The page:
New Zealand property values fell 0.3 per cent over January, continuing a downward trend that’s lasted 10 months.
Values are now 7.2 per cent lower than they were 12 months ago, according to CoreLogic’s House Price Index.
That’s the largest 12-month decline since May 2009, when values fell 7.9 per cent.
CoreLogic New Zealand Chief Property Economist, Kelvin Davidson said recent pessimistic economic predictions meant the latest batch of price falls was expected.
“Some green shoots of optimism had started to emerge in September and October last year on the back
of a view that mortgage rates may have been at or close to a peak leading to some slightly stronger
offers being made around that time,” Mr Davidson explained.
“But then in November the Reserve Bank released its gloomy outlook for both the economy and
inflation for 2023, which was always likely to impact property values in the following few months.”
Values fell across five of New Zealand’s six major centres, according to CoreLogic.
The largest decline was in Christchurch (down 1.1 per cent) while values in Tauranga increased by 0.4 per cent.
Mr Davidson said that, outside of the major centres, market performance was more inconsistent.
“Gisborne, Whanganui, New Plymouth, Queenstown and Invercargill all saw average property values rise in January, whereas Hastings fell 1.9 per cent and Nelson’s decline wasn’t far short of the 1 per cent mark,” he said.
“Some areas have also recorded an increase over the past three months, most notably Gisborne (2.3 per cent) and Invercargill (1.4 per cent), while only Palmerston North and Hastings have seen falls of more than about 1 per cent.
“The variability is quite stark on the 12-month comparison, with Palmerston North, Hastings, and Napier
all seeing declines of 10 per cent or more, but Gisborne holding broadly flat, New Plymouth up by 2 per cent, and Queenstown still resilient with an 8.3 per cent rise.”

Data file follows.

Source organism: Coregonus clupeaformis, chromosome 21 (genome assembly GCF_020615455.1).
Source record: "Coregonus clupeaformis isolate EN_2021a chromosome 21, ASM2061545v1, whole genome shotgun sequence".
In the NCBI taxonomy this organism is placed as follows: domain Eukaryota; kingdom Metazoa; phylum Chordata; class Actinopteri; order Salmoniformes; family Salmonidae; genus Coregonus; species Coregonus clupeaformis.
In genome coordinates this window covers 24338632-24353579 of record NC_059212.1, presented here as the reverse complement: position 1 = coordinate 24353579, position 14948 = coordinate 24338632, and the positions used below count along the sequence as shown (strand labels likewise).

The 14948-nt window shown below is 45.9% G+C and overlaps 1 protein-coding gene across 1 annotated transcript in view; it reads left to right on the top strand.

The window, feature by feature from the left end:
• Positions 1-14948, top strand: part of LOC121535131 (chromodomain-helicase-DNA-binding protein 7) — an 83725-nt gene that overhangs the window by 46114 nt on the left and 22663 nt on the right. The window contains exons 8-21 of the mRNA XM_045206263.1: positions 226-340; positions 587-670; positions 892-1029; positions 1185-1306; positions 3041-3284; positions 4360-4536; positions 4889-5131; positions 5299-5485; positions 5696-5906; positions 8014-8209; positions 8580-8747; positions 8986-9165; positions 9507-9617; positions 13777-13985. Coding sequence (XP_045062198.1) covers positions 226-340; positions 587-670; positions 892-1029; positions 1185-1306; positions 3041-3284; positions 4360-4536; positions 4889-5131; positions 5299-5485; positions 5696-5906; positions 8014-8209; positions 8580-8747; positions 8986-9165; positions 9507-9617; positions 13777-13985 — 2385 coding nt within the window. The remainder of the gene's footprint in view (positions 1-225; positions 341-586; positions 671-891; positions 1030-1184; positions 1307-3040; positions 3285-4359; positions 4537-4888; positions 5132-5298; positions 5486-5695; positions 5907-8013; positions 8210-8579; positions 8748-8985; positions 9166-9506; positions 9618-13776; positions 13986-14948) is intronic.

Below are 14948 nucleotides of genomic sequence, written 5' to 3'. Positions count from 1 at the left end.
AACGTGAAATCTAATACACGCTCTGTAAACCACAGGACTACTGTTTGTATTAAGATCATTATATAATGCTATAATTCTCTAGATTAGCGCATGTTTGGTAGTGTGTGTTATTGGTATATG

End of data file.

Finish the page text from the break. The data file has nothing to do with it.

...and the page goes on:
No sign of panic-selling
Despite the generally gloomy outlook for New Zealand property values, Mr Davidson said there were few signs of home owners panicking.
“Admittedly, we’re not seeing any real evidence yet that home owners are looking to ramp-up their
selling activity – with unemployment still low, they can generally sit on the market for as long as it takes,
or just de-list,” he said.
But New Zealand remained a buyer’s market for now, he added.
“But at the same time, buyers in a comfortable borrowing position still hold the balance of
power when it comes to pricing, and this has clearly driven a further leg down for values in January.”
New Zealand’s recent change of prime minister had yet to make any impact on the market, Mr Davidson said.
The General Election, set for October 14, was more likely to have an impact on property sentiment, he said.
“No doubt some existing and would-be property investors will be hoping for a National victory and a follow-through on their promise to reverse Labour’s Brightline and interest deductibility changes,” he said.
“But as the old cliché goes, there’s nothing guaranteed in politics.”
Mr Davidson said that what happened next with mortgage rates, migration and the labour market would likely dictate how much longer property prices continued to decline.